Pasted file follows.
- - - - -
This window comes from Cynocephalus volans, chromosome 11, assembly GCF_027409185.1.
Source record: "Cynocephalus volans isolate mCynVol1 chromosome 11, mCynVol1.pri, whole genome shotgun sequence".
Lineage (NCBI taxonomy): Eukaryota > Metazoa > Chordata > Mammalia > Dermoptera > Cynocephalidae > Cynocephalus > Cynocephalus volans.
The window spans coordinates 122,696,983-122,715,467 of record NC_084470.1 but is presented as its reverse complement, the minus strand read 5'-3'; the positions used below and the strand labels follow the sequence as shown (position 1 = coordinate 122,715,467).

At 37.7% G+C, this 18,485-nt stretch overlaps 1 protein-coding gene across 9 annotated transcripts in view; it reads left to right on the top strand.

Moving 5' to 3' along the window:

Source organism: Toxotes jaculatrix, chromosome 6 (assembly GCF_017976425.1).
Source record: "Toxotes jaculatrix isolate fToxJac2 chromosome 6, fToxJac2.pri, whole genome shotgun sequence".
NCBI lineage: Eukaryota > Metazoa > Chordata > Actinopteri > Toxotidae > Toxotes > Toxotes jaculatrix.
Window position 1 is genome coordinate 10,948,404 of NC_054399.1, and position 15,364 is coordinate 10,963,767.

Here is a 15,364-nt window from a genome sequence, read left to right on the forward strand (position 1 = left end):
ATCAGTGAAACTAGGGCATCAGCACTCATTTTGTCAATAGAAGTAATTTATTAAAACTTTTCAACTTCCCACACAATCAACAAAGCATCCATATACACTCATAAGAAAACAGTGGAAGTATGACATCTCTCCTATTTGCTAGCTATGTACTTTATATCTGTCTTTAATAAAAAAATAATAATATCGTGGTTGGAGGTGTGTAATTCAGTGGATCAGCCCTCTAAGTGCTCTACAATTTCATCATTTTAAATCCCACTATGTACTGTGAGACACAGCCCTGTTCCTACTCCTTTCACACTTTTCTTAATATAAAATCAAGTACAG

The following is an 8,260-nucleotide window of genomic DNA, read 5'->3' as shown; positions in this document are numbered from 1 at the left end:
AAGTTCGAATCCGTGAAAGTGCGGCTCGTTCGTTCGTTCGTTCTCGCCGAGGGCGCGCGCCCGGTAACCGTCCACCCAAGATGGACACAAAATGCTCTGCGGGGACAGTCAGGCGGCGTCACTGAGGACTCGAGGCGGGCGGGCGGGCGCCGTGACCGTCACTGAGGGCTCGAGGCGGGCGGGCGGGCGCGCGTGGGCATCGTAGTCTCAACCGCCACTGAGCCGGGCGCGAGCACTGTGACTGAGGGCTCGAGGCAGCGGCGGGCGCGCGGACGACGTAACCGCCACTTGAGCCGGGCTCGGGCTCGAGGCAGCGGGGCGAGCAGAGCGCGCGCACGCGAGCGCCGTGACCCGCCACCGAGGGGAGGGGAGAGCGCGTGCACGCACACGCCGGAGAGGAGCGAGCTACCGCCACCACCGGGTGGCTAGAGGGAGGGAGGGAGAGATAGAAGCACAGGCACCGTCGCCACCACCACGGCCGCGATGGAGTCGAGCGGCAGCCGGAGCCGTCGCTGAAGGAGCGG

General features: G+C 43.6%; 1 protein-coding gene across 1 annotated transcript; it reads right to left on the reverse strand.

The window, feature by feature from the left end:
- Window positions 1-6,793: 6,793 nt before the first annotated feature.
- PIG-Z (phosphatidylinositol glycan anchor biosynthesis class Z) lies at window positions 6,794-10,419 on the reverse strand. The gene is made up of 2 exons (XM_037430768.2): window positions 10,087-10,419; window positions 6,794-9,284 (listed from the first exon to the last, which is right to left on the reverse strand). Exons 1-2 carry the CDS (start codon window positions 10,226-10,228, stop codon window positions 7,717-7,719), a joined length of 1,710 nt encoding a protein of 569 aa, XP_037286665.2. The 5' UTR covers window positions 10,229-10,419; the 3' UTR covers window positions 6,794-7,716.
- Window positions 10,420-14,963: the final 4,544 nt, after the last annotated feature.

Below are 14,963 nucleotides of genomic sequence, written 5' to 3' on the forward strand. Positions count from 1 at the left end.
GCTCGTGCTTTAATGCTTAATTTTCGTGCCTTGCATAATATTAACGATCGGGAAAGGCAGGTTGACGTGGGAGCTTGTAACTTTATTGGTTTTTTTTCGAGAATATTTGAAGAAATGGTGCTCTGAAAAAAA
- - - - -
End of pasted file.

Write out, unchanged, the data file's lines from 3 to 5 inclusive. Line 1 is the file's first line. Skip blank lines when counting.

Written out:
Lineage (NCBI taxonomy): Eukaryota > Metazoa > Chordata > Mammalia > Dermoptera > Cynocephalidae > Cynocephalus > Cynocephalus volans.
The window spans coordinates 122,696,983-122,715,467 of record NC_084470.1 but is presented as its reverse complement, the minus strand read 5'-3'; the positions used below and the strand labels follow the sequence as shown (position 1 = coordinate 122,715,467).

At 37.7% G+C, this 18,485-nt stretch overlaps 1 protein-coding gene across 9 annotated transcripts in view; it reads left to right on the top strand.